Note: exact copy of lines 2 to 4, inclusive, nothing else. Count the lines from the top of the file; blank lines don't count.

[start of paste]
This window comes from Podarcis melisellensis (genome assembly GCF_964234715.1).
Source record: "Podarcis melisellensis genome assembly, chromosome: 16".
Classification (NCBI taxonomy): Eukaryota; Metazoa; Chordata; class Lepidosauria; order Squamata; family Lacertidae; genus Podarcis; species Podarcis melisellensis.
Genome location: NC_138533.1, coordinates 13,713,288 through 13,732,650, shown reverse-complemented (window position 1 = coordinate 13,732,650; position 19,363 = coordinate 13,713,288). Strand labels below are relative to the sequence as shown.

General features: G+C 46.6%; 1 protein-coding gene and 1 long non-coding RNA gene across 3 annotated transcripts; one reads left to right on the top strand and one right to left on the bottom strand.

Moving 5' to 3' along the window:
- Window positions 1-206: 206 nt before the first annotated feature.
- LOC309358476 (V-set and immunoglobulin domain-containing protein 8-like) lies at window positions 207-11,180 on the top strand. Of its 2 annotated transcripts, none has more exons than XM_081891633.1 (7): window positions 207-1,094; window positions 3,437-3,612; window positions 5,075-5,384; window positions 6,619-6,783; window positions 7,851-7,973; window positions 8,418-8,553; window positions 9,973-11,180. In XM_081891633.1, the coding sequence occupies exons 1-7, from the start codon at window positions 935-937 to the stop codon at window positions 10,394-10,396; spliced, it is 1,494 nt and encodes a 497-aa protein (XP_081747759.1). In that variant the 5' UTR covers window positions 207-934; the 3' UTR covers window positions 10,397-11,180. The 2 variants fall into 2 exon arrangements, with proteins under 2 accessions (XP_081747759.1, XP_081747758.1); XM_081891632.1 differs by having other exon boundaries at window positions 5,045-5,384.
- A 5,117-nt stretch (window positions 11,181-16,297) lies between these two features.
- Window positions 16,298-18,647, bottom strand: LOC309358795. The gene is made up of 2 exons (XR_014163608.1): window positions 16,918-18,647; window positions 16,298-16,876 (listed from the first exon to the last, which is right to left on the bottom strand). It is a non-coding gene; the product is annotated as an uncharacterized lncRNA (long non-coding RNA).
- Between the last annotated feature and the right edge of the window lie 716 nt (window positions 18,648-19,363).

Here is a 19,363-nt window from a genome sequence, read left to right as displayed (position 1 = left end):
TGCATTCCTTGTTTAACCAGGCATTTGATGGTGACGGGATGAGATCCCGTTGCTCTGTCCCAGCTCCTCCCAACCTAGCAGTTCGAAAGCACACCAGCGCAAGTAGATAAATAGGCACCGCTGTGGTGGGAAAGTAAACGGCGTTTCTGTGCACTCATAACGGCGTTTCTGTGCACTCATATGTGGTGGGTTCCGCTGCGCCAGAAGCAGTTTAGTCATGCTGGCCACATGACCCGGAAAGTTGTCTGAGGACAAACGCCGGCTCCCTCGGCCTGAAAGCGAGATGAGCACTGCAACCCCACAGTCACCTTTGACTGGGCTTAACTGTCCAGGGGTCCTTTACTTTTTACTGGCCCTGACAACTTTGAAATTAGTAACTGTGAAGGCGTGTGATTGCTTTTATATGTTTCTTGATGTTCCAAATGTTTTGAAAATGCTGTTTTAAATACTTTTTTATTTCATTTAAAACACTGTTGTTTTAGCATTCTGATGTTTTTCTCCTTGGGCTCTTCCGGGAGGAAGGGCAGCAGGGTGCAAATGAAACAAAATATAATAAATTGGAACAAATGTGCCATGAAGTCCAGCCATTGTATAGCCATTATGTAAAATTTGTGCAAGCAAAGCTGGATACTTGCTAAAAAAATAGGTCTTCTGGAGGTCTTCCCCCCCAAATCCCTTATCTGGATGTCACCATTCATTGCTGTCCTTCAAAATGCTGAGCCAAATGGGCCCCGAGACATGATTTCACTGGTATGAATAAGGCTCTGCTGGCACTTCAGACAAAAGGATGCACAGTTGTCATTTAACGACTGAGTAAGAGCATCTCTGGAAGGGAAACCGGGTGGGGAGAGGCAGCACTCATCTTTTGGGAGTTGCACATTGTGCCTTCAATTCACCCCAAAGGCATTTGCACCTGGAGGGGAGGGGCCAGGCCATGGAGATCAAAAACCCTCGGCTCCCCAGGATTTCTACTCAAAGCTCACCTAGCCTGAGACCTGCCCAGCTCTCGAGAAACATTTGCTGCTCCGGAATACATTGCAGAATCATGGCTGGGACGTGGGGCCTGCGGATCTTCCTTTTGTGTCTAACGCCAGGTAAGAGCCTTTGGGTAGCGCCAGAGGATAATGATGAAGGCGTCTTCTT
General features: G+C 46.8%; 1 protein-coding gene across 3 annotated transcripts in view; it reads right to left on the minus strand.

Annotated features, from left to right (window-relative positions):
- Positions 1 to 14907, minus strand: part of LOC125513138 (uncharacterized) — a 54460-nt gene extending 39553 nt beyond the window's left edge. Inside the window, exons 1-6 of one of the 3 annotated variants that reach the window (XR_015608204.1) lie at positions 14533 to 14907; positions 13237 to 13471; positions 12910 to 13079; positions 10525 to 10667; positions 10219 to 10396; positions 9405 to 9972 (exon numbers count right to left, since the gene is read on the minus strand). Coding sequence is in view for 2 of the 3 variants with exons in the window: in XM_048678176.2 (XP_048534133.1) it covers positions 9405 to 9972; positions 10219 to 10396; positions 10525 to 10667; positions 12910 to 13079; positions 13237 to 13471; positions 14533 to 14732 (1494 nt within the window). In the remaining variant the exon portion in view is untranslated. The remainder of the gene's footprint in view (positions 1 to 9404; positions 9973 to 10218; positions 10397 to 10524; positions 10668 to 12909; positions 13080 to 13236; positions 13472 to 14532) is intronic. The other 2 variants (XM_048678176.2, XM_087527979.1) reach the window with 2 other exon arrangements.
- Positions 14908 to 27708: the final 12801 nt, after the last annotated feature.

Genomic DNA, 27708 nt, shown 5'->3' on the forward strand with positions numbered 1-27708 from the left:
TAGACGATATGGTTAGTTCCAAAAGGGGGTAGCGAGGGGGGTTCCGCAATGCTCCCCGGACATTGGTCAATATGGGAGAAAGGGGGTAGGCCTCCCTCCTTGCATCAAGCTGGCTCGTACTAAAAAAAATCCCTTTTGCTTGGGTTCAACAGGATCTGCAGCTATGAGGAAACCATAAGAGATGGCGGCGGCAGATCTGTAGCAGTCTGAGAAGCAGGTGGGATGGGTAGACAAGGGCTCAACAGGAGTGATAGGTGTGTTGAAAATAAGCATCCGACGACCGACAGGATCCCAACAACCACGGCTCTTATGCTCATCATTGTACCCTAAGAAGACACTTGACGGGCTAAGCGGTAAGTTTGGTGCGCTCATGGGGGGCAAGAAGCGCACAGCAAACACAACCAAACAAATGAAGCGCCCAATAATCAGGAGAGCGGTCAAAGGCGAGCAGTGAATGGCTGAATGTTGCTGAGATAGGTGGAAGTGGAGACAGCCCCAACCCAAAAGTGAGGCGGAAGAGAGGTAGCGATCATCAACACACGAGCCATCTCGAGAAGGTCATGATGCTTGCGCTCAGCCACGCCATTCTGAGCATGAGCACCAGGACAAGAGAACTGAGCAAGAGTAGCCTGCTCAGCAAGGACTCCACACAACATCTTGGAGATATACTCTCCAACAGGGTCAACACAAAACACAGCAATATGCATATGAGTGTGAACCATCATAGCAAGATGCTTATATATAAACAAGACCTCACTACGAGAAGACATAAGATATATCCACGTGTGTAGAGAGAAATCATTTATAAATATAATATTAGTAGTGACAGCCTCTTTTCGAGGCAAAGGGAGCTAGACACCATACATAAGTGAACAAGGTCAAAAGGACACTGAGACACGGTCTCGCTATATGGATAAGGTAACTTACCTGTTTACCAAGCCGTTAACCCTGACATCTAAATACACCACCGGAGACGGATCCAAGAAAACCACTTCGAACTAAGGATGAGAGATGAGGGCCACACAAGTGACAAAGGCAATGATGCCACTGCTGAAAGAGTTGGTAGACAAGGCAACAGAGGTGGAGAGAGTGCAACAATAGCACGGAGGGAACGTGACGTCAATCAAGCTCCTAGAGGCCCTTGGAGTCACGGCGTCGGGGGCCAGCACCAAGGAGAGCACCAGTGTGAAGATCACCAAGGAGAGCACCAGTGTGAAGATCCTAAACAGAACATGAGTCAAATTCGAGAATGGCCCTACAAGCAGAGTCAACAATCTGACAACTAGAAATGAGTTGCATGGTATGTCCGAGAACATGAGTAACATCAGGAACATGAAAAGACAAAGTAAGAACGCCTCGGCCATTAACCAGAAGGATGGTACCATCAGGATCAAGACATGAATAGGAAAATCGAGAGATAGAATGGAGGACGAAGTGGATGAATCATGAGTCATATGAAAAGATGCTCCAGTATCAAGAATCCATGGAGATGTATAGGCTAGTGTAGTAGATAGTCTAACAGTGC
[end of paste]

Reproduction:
Source record: "Podarcis melisellensis genome assembly, chromosome: 16".
Classification (NCBI taxonomy): Eukaryota; Metazoa; Chordata; class Lepidosauria; order Squamata; family Lacertidae; genus Podarcis; species Podarcis melisellensis.
Genome location: NC_138533.1, coordinates 13,713,288 through 13,732,650, shown reverse-complemented (window position 1 = coordinate 13,732,650; position 19,363 = coordinate 13,713,288). Strand labels below are relative to the sequence as shown.